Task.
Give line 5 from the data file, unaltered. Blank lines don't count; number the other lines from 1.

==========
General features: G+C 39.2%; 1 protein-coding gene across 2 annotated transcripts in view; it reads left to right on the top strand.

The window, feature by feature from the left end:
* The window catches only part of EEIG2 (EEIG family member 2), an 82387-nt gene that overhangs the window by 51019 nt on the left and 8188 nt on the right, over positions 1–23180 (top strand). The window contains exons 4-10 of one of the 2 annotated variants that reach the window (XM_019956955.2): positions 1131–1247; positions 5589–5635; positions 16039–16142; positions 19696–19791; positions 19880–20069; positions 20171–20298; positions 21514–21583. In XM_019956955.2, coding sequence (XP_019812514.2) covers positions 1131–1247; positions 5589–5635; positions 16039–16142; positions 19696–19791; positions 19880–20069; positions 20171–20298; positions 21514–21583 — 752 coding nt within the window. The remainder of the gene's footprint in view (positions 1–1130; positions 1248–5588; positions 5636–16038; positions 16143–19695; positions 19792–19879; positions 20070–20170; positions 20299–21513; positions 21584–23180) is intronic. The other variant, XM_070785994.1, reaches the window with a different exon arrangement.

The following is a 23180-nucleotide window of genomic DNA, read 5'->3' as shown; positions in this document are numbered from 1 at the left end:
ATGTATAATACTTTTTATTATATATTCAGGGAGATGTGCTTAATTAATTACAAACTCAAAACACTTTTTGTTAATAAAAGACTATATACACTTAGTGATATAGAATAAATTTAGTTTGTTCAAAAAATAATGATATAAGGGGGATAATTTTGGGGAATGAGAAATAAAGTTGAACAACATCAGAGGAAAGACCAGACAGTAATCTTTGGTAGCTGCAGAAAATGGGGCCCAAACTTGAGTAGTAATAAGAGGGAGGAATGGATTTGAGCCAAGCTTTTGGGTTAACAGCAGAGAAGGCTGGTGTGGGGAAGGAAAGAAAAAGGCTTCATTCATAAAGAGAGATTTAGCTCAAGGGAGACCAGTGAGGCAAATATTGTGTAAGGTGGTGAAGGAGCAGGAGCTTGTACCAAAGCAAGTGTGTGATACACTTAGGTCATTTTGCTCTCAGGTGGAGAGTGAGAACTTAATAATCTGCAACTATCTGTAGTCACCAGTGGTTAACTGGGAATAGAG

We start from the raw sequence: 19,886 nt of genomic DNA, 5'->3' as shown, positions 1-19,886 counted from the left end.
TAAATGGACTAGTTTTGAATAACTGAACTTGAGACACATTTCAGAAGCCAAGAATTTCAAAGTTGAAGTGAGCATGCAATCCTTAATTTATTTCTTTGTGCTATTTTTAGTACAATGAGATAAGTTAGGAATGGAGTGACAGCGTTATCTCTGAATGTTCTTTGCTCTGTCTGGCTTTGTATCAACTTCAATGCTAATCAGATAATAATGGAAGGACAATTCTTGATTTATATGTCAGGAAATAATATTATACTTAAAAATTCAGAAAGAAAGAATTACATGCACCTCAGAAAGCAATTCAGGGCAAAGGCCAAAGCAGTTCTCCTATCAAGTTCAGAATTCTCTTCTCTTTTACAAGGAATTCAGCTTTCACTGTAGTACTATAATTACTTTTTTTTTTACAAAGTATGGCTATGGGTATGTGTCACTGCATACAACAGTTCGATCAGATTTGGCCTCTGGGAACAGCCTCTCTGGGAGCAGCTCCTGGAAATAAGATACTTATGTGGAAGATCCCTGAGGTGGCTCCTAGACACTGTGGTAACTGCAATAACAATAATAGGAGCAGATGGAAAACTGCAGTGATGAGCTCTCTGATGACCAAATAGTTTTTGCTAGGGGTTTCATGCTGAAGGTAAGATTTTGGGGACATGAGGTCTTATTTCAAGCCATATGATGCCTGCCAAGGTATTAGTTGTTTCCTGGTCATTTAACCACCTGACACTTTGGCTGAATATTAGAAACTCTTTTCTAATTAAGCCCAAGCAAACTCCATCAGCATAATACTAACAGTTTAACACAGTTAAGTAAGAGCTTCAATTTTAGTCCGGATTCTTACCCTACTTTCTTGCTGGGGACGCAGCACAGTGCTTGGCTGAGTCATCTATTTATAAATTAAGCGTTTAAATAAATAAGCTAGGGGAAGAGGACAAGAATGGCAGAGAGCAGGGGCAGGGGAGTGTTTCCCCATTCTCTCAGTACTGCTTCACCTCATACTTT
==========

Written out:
ATGTATAATACTTTTTATTATATATTCAGGGAGATGTGCTTAATTAATTACAAACTCAAAACACTTTTTGTTAATAAAAGACTATATACACTTAGTGATATAGAATAAATTTAGTTTGTTCAAAAAATAATGATATAAGGGGGATAATTTTGGGGAATGAGAAATAAAGTTGAACAACATCAGAGGAAAGACCAGACAGTAATCTTTGGTAGCTGCAGAAAATGGGGCCCAAACTTGAGTAGTAATAAGAGGGAGGAATGGATTTGAGCCAAGCTTTTGGGTTAACAGCAGAGAAGGCTGGTGTGGGGAAGGAAAGAAAAAGGCTTCATTCATAAAGAGAGATTTAGCTCAAGGGAGACCAGTGAGGCAAATATTGTGTAAGGTGGTGAAGGAGCAGGAGCTTGTACCAAAGCAAGTGTGTGATACACTTAGGTCATTTTGCTCTCAGGTGGAGAGTGAGAACTTAATAATCTGCAACTATCTGTAGTCACCAGTGGTTAACTGGGAATAGAG